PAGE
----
OFFICE ERGONOMIC GUIDELINES - GENERAL OFFICE ENVIRONMENT

Lighting

In all working environments the lighting situation needs to be considered.

The Australian Standard AS 1680, Standard AS 1680.2.2 - 1994 Interior lighting Part 2.2: Office and screen-based tasks suggests lighting levels in an office environment as follows;

  • "Ordinary" visual tasks should be in range 300 to 400 lux [320 lux (task) and 160 lux (Background)]. Illumination is measured in units of LUX - lumens per square metre
  • For more demanding visual tasks, including proof reading and working from poor quality photocopies, 600 lux is suitable
  • Older workers may require stronger lighting

Options for adjusting lighting include;

  • Positioning of the monitor to the side of window light and/or in between overhead light sources.
    To minimise glare, avoid placement of desks directly underneath light sources and ensure the screen or the operator do not face an unshielded window.
  • Removal or reallocation of lighting sources such as one fluorescent from a bank of two can assist where excess glare is noted.
  • Clean lights and diffusers regularly. Lights deteriorate with age and accumulate dirt over their surface. Fluorescent light flicker indicates that either the tube or the starter needs replacing. Contact the Facilities management office service desk to arrange for replacement of fluorescent lights.
  • Aim for even illumination between adjacent areas.
    Extra task lighting can be added but should not have hard edges or directly impinge on the computer user’s view or reflect onto the computer screen.
  • "Anti-glare" Screen Filters- Where all other efforts to correct lighting have not succeeded, use of a screen filter may be necessary. A trial of the filter before purchase is recommended where possible. Regular cleaning is also recommended.

Noise

  • Excessive noise may increase staff stress and fatigue. General noise may be reduced by floor carpeting and by locating office areas away from sources of external noise. The recommended decibel range for office work is 55 to 65 dBA.
  • Hard surfaces such as glass walls or white boards will act to increase the reflection of noise.
  • Telephone or other conversations can be distracting in open plan offices. Sound absorbing barriers may be considered if such noise is a problem.
  • Some office groups follow their own "low noise rules".
  • Some office machines have high noise levels. Supervisors should ensure their location, patterns and vicinity to staff are such as to prevent problems.

Temperature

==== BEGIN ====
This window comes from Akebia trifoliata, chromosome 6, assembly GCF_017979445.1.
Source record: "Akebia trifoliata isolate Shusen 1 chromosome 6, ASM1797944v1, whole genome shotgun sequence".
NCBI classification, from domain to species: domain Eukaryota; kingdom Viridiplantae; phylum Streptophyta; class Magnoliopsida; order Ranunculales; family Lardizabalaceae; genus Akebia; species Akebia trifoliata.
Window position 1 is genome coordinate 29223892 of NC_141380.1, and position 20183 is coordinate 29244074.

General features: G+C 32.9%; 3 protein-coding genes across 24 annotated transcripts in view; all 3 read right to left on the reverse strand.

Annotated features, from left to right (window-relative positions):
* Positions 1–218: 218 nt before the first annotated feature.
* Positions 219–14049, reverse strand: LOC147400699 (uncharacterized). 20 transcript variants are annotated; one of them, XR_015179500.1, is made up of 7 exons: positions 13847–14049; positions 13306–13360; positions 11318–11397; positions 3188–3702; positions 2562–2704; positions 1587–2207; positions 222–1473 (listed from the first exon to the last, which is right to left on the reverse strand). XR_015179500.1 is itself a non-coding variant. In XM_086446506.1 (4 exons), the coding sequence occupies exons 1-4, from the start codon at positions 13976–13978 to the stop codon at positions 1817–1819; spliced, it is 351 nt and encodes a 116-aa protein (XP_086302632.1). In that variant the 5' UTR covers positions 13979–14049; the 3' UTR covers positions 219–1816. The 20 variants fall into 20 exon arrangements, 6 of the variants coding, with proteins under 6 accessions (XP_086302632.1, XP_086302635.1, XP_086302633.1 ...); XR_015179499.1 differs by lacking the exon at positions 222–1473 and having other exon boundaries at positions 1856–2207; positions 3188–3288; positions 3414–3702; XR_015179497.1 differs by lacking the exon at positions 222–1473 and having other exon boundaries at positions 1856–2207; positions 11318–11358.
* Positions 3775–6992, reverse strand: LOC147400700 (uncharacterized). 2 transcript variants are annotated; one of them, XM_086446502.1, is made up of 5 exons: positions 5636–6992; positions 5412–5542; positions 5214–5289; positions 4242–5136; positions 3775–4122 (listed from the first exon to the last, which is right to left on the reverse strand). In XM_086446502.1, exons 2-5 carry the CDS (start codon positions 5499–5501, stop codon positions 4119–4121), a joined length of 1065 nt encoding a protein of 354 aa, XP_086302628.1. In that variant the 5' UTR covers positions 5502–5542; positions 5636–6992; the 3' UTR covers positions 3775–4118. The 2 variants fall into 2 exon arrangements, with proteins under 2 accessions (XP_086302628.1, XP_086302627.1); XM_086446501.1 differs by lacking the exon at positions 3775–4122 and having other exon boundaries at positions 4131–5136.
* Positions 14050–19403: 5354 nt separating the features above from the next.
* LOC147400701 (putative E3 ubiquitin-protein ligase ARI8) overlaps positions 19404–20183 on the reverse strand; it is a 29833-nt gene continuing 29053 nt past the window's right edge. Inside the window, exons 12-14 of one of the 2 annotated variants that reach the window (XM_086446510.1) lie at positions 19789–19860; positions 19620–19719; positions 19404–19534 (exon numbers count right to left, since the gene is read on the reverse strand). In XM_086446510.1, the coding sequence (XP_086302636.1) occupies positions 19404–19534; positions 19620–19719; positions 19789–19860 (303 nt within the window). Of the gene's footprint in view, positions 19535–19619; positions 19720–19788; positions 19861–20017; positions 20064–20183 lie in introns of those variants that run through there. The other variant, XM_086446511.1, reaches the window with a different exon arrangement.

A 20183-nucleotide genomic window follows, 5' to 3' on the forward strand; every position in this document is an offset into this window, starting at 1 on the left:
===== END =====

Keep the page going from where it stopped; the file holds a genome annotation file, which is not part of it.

• OHSIM have developed some Guidelines on Indoor Thermal Comfort.
  • Temperature, air movement and humidity influence how comfortable an office becomes, particularly when sedentary tasks are performed. There are considerable differences between individuals in their preference for thermal comfort and it is unlikely that one temperature will suit everyone.
  • Locating workstations so that the individual is not sitting close to, under, or in front of an air conditioning outlet may prevent staff being affected by draughts.
  • Please refer to the guidelines on Room Heaters.
  • Campus Infrastructure Services have also developed a Policy on Air Conditioning.

Air Quality

  • Some workers may be sensitive to changes in air quality.
  • Air quality can be affected by activities such as dust from construction work and fumes from carpet laying.
  • If you notice symptoms relating to skin or eye irritation or breathing difficulties that could be associated with such events, notify your supervisor. Contact will need to be made with the area responsible to investigate when the process at hand will be complete and if the area cannot be avoided contact Risk Management to review further.

Furniture and Storage

  • Adequate personal space and storage for staff needs to be considered to prevent fatigue due to constrained postures or movements
  • Correct placement of furniture in a work area ensures staff are not tempted to twist or reach with items over 4 kgs
  • It is preferable to place a secondary work space outside the maximum reach area so that staff are required to stand and move around to reach items that should not be lifted whilst sitting
  • Standing and moving to a position within easy reach of an object is preferable to over-stretching when reaching for objects located beyond maximum reach
  • Appropriate height and sufficient shelving can also reduce the need to bend or reach excessively to gather or store items
  • Avoid repeated use of poor spinal postures when sideways reaching and leaning down to the mobile drawer unit.
  • Store heavy items eg water bottles, reams of paper on shelves around waist level
  • Avoid storing frequently used items near floor level or above shoulder height
  • 4.5 kg is the maximum acceptable load to be lifted in the seated position